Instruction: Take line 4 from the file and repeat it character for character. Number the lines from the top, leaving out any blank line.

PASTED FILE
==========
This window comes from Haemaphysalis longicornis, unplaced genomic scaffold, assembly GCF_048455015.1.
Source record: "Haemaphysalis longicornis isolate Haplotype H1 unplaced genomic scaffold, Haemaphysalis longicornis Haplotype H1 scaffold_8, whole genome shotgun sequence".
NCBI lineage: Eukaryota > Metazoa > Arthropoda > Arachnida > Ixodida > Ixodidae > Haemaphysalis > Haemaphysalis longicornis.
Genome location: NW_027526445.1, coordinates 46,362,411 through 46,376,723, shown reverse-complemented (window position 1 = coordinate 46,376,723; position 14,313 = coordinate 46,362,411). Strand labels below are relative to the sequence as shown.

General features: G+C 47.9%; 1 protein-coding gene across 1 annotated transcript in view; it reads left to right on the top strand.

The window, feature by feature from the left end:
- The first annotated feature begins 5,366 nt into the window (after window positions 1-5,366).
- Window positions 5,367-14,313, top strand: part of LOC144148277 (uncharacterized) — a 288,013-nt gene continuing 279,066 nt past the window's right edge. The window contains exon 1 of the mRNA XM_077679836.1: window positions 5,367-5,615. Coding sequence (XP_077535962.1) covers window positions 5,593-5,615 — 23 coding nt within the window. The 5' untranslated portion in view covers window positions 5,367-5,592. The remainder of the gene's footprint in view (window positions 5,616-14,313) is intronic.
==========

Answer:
Genome location: NW_027526445.1, coordinates 46,362,411 through 46,376,723, shown reverse-complemented (window position 1 = coordinate 46,376,723; position 14,313 = coordinate 46,362,411). Strand labels below are relative to the sequence as shown.